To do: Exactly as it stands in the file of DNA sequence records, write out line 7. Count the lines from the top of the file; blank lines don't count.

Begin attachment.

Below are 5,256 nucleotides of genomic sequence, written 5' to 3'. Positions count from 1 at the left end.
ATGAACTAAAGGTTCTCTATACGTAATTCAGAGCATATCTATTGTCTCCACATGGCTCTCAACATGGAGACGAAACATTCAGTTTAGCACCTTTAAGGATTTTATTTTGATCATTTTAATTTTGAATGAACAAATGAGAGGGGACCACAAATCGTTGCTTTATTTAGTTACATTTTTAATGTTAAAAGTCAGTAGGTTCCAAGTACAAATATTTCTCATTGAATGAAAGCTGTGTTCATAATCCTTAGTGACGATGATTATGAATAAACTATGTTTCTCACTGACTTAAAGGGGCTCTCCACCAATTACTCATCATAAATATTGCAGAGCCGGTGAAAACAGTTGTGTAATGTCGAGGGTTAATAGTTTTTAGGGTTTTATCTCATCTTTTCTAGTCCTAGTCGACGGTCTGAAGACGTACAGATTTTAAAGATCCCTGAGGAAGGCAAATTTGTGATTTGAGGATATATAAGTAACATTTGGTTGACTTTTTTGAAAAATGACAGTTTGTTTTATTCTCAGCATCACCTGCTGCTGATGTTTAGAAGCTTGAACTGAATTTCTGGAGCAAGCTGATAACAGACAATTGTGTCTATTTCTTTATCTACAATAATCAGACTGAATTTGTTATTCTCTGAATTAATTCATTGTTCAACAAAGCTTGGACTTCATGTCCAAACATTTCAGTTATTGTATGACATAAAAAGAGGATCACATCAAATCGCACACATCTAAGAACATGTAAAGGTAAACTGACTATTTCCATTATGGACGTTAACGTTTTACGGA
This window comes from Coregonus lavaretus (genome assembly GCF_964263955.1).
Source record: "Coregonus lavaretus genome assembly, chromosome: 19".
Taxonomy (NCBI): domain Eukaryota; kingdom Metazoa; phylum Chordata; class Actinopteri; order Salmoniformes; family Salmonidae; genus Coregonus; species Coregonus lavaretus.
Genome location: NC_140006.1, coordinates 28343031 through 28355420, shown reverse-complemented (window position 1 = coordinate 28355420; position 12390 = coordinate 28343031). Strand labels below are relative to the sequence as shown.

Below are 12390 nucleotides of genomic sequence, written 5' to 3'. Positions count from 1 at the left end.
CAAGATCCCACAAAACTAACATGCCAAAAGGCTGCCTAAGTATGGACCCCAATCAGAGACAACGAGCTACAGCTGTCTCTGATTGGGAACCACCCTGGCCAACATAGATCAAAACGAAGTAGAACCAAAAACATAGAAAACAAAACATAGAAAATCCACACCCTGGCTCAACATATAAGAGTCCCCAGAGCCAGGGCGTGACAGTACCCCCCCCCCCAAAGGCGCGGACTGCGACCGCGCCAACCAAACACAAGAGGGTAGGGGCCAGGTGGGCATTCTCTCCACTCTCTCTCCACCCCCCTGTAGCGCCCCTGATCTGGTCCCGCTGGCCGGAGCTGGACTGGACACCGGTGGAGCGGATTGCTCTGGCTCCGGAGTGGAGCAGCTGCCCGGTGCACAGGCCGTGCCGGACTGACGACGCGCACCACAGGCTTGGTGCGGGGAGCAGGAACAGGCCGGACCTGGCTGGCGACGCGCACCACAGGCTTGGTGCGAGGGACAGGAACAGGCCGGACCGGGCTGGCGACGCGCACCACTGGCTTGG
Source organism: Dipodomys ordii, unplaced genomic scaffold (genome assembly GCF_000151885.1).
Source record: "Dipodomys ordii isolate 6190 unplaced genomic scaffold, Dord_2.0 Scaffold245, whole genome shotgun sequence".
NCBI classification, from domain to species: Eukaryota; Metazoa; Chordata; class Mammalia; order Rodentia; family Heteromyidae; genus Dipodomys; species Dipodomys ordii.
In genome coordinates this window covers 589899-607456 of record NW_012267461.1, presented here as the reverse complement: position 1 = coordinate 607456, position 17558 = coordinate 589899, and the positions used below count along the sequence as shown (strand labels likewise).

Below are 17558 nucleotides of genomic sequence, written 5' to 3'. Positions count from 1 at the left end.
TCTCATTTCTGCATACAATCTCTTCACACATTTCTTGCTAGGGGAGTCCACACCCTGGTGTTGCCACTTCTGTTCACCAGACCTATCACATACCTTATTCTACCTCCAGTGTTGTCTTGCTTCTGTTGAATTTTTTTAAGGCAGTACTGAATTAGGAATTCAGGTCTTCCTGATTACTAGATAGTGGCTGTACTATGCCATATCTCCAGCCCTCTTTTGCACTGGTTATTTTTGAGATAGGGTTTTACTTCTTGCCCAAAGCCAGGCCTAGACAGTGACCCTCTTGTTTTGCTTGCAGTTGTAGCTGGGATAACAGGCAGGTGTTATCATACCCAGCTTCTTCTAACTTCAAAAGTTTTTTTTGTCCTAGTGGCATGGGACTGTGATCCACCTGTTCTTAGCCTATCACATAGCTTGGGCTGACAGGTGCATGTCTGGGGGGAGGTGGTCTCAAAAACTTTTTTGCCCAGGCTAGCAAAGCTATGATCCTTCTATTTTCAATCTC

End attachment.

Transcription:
Below are 12390 nucleotides of genomic sequence, written 5' to 3'. Positions count from 1 at the left end.